FIGURE 1 is a diagrammatic view showing a preferred embodiment of the invention as applied to a conventional passenger automobile;

FIGURE 2 is an enlarged fragmentary elevation partly in section showing the container mounting and controls for one form of air conditioning system of FIGURE 1;

FIGURE 3 is another diagrammatic view showing another embodiment of the invention wherein the automobile has a heating and/or cooling system; and

FIGURE 4 is an enlarged fragmentary elevation mainly diagrammatic showing mounting and controls for the container in the form of air conditioning system shown in FIGURE 3.

Referring to FIGURES 1 and 2, the invention is shown as incorporated into an automobile body 11 of more or less conventional design. On the front of the dashboard indicated at 12 in FIGURE 1 is secured a bracket 13 which supports a housing 14 having an openable side door 15 provided at opposite sides with hinges 16 and a latch 17.

Extending from the rear wall of housing 14 are a pair of spring clips 18 sized to received and hold a container 19 which otherwise rests on the bottom housing wall of the housing. Preferably housing 14 is of such structure as to insulate the container from heat of the vehicle engine.

Housing 14, when door 15 is shut, entirely encloses the container except for opposed air passage conduits 21 and 22 opening into the upper front and rear housing walls. Air intake conduit 21 reduces to a fitting 23 receiving one end of a flexible conduit 24. A pipe clamp 25 secures conduit 24 on fitting 23. At its forward end conduit 24 is attached to a suitable wide mouth air scoop 26 shown diagrammatically in FIGURE 1.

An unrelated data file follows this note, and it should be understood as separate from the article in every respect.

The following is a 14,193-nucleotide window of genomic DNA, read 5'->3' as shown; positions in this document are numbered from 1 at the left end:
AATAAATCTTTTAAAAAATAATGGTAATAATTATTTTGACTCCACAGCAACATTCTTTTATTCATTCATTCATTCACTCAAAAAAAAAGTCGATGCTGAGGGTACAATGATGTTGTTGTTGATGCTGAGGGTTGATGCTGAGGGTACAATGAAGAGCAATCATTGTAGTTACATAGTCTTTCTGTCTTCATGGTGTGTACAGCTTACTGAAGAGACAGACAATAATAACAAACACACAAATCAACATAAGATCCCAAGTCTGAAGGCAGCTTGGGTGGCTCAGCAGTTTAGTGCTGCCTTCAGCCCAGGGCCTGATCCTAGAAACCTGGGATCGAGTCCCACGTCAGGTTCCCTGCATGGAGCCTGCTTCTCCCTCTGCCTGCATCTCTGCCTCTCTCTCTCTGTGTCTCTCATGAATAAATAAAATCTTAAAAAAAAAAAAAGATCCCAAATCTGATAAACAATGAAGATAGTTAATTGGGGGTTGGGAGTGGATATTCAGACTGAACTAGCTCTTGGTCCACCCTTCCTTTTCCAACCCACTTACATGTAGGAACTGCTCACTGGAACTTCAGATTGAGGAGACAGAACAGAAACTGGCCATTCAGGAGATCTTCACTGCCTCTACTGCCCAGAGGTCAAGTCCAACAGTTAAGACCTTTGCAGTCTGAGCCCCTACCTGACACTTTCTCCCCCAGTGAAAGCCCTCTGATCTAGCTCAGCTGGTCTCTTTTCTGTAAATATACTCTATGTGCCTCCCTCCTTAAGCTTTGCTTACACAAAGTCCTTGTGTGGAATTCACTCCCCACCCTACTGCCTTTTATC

Scoop 26 is of funnel shape adapted to collect cool air that has passed through a suitable opening in the automobile engine hood 27, and this air flows into the space 28 in the upper part of housing 14 when the automobile is moving forwardly. Space 23 is thus essentially part of the air conduit system. Any suitable front or side opening in the automobile hood may be used to pass air to scoop 26, depending on the type of automobile construction. Scoop 26 is usually secured to the radiator or other relatively fixed part of the chassis.

Air discharge conduit 22 terminates in a fitting 29 receiving one end of a flexible conduit 31 surrounded by pipe clamp 32. Conduit 31 extends through the dashboard and up to the roof of the body where it is joined at 33 to a spray system consisting of a pipe 34 having a series of spray or like discharge heads 35.

Conduit 31 is partly hidden by body structure near the dashboard and preferably extends up through the hollow front body post at either corner. The pipe 34 is fixed to the roof frame above the usual decorative interior covering, and the spray heads 35 are multiple openings usually flush with the roof covering that deliver air from pipe 34 into thebody interior. Thus the conduit system conveying air to spray heads 35 is usually concealed in the body structure.

The air conduit system may be for example optionally the built-in air vent and ventilation system supplied in nearly every standard automobile today.

Referring to FIGURE 2, the container 19 is preferably of the usual aerosol type containing fluid under pressure which when the flow control cap 36 is depressed toward the container discharges a spray of the contents through its nozzle 37. The container dimensions are such that container nozzle 37 sprays into the space 28 at about the level of the associated air conduits and in the direction of air flow.

Preferably container 19 is of the type shown in U.S.

Letters Patent No. 2,631,814, issued March 17, 1953, to Ablanalp, to which reference is made for detail.

For selectively discharging contents of container 19 into the interior of the automobile body, the invention contemplates a manual control such as shown in FIGURE 2. Here the upper wall of housing 14 has an opening 38 covered by an electromagnet assembly 39 of more or less conventional structure and consisting of a coil 41 and a movable plunger 42. Plunger 42 when 'coil 41 is not energized is normally spring biased upwardly at 43 to 3 a position where its head 44 is located just above container cap 36.